A summary of Hale’s main achievements in his astronomical career

Here is a gallery of all the 32 slides in the talk.

My conclusion, in the last slide, is that maybe Hale wasn’t the greatest astronomer of the 20th Century, but probably the most important. Without Hale, Yerkes Observatory would never have existed, nor Mount Wilson Observatory.

Who do you think was the greatest astronomer of the 20th Century?

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Last Thursday (10th of November) I gave a talk to Swansea Astronomical Society. This is the 3rd or 4th time I have talked to them, and I was asked by Dr. Steve Wainwright to talk about the early history of the Universty of Chicago‘s Yerkes Observatory.


The great 40-inch refractor at Yerkes Observatory

I worked at Yerkes from 1995 to 2001, during my time there as a post-doctoral researcher I worked with Professor Al Harper on Airborne astronomy, initially on the Kuiper Airborne Observatory. In 1997 I started working on the HAWC far-infrared instrument for the Stratospheric Observatory For Infrared Astronomy (SOFIA). I feel very privileged to have worked at such an amazing place, so steeped in the history and development of 20th Century astrophysics.

Yerkes Observatory, which was founded by the University of Chicago, was home to the World’s largest telescope when it opened in 1897. This is the famous 40-inch refractor, which is still today the largest refracting (lens) telescope in the World. The Observatory gets its name from Charles Tyson Yerkes, the man who paid for the Observatory and the telescope. Its first Director was George Ellery Hale, a remarkable man who went on to establish Mount Wilson Observatory. I am giving a talk about Hale in a few months, so will write a longer blog about him then.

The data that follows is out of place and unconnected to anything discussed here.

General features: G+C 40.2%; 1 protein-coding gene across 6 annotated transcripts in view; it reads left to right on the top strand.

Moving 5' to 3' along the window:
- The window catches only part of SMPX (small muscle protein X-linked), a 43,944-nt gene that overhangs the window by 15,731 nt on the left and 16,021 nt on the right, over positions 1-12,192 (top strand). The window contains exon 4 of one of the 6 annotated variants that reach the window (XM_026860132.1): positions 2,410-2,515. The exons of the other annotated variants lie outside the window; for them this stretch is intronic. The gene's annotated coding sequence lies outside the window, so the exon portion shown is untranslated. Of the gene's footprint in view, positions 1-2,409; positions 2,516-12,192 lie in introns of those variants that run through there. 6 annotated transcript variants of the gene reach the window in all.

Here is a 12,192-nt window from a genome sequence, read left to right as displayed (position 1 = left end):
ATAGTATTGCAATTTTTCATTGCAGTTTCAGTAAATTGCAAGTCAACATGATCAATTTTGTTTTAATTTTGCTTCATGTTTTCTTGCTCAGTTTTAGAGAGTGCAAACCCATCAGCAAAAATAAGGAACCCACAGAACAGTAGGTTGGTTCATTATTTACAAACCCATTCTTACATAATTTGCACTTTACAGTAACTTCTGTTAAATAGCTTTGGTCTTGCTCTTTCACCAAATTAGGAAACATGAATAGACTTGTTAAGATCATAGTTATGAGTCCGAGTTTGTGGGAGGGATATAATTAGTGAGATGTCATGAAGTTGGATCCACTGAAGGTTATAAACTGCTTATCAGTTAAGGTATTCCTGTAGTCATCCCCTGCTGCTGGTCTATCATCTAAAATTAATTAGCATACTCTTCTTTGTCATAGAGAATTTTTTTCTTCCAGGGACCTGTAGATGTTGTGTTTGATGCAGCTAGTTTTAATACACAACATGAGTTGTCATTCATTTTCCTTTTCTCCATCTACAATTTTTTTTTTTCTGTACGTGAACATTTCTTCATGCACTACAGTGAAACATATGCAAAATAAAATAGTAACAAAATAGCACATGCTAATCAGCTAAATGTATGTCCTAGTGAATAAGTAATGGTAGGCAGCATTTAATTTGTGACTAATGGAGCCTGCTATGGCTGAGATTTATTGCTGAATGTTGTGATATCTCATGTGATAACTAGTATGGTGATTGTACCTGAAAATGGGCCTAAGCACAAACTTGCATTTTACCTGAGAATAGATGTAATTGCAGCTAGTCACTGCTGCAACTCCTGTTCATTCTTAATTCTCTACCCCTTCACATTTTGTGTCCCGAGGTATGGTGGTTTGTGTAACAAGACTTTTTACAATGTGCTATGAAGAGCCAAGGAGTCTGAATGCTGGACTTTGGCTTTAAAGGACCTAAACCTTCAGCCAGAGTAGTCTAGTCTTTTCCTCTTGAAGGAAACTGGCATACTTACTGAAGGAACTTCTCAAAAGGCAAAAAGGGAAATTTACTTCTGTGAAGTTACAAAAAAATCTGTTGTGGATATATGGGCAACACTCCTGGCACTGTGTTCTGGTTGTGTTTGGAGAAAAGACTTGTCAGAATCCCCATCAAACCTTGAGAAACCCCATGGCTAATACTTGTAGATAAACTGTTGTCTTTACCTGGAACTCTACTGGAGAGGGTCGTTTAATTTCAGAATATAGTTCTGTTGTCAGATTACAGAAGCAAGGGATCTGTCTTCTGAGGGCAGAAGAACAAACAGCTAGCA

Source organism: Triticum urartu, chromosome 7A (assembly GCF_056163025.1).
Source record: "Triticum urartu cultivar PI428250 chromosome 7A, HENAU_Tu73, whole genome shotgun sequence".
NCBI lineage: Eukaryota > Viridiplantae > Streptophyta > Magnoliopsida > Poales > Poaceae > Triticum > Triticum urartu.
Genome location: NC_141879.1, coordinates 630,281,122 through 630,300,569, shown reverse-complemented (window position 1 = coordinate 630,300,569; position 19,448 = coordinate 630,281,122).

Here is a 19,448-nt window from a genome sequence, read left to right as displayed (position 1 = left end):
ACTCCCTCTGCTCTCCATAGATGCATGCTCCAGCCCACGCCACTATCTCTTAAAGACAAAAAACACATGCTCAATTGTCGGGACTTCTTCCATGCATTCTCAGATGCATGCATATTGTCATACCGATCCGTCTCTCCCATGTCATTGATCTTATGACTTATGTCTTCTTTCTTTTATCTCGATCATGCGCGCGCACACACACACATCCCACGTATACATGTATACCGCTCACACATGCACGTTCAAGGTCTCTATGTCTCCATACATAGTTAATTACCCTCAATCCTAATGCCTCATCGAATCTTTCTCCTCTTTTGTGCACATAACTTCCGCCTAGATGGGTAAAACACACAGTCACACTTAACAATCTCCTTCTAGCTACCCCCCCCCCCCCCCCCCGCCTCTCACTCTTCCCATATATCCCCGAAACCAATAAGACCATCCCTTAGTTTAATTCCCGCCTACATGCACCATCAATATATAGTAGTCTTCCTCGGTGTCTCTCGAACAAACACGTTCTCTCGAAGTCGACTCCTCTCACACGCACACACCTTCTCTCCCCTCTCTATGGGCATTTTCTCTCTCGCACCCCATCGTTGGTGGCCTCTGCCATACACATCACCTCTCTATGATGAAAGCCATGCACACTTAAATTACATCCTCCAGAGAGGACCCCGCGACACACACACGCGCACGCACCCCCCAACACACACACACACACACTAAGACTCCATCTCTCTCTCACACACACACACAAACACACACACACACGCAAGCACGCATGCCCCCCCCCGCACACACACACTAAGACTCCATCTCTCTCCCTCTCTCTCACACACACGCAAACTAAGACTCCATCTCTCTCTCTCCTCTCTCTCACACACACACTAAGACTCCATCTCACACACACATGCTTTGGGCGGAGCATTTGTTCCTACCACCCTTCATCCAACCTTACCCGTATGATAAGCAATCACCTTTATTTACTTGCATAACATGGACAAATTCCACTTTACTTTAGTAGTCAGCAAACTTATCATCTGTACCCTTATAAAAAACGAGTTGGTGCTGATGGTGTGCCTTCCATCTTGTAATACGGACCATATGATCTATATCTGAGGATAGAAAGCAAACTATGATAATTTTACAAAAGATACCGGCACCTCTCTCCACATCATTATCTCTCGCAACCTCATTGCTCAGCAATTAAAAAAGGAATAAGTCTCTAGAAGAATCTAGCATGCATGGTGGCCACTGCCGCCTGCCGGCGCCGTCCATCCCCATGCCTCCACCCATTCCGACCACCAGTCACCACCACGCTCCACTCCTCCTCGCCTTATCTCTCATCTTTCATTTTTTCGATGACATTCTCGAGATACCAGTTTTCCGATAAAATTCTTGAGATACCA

George Ellery Hale

George Ellery Hale as a young man

Hale left Yerkes in 1903 to try to set up Mount Wilson Observatory. Initially he wanted the University of Chicago to establish it as a remote observing station, but they refused. So, he resigned his position and struck out on his own. Mount Wilson became the premier observing site in the World for the best part of 50 years, being home to the 60-inch and then the 100-inch telescopes. It was the 100-inch which Edwin Hubble (who did his PhD at Yerkes in 1919) used to show in 1923 that the Andromeda Nebula was external to our Milky Way galaxy, and in 1929 that the Universe was expanding.

My talk was on the early history of Yerkes, from 1891 to 1903. I stopped at 1903 as this is when Hale left to establish Mount Wilson. I chart the appointment of Hale as Associate Professor of Astro-physics at the University of Chicago by its first President William Rainey Harper, the meetings they had with Yerkes to persuade him to fund the building of the Observatory and its massive telescope, and the trials and tribulations in bringing the dream to fruition.

Here is the first few minutes of my talk – filmed by my daughter Esyllt.

Here is a link to a PDF file of the slides I presented. There are 46 slides in the presentation, but many of them are just photographs from the Observatory’s early days.

I will also try and put them up as a slideshow, but so far I have not had much success in getting this to work on my blog.